Their assessments were based on intense scrutiny of the security forces’ response to the pro-democracy protests, which began last June, but have ebbed this year amid the ongoing coronavirus crisis.
Reuters had reported in September that an unknown number of PAP were among a surge in Chinese security forces moved quietly into bases across the city last year as Hong Kong’s government struggled to contain the mounting political unrest.
The rapidly-modernized PAP is the mainland’s core paramilitary and anti-riot force and operates separately from China’s People’s Liberation Army (PLA).
Under 2018 reforms, both the PAP and PLA are under the ultimate command of Chinese President Xi Jinping, who sits at the apex of the Communist Party’s Central Military Commission.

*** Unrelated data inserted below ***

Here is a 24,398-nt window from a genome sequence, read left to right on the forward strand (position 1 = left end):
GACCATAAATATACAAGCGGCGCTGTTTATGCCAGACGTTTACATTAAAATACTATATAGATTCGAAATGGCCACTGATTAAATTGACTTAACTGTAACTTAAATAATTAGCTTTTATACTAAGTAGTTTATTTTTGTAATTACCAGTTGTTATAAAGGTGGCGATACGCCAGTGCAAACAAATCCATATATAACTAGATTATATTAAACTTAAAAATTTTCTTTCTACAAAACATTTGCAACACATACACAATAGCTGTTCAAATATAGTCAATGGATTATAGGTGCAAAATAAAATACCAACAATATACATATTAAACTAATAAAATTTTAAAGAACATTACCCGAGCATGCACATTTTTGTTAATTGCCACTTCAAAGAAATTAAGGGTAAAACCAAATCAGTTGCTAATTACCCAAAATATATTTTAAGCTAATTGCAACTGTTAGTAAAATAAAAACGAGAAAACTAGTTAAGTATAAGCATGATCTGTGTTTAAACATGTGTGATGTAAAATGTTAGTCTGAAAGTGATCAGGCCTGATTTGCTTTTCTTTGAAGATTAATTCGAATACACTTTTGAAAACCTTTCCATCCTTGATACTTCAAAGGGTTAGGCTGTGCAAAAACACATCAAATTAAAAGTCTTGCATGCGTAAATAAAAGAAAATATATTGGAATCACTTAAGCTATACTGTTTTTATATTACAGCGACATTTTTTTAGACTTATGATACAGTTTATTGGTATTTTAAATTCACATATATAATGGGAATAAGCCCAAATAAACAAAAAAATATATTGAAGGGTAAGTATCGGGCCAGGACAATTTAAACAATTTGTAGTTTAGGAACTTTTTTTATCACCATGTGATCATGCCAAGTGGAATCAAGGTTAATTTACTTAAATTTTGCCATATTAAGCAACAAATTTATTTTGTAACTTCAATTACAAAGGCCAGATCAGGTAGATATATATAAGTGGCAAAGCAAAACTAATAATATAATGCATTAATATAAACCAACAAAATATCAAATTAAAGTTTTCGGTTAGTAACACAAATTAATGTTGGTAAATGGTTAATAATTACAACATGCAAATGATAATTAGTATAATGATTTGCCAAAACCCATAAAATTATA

While both Beijing and local Hong Kong authorities have been relatively open about the low-key role of the PLA in the city, they have never confirmed the presence of the PAP.
Some local legal experts and politicians fear the presence of the PAP - which has been devoted to internal security in mainland China - breaches the laws that protect Hong Kong’s autonomy under Chinese rule.
Those laws provide for Beijing control over foreign affairs and defense, but give Hong Kong its own government, law enforcement bodies and legal system.
“I think the police and government should make clear what has been going on to ensure one country-two systems is being respected,” To said, adding that he believed the PAP presence would remain in the city for the foreseeable future.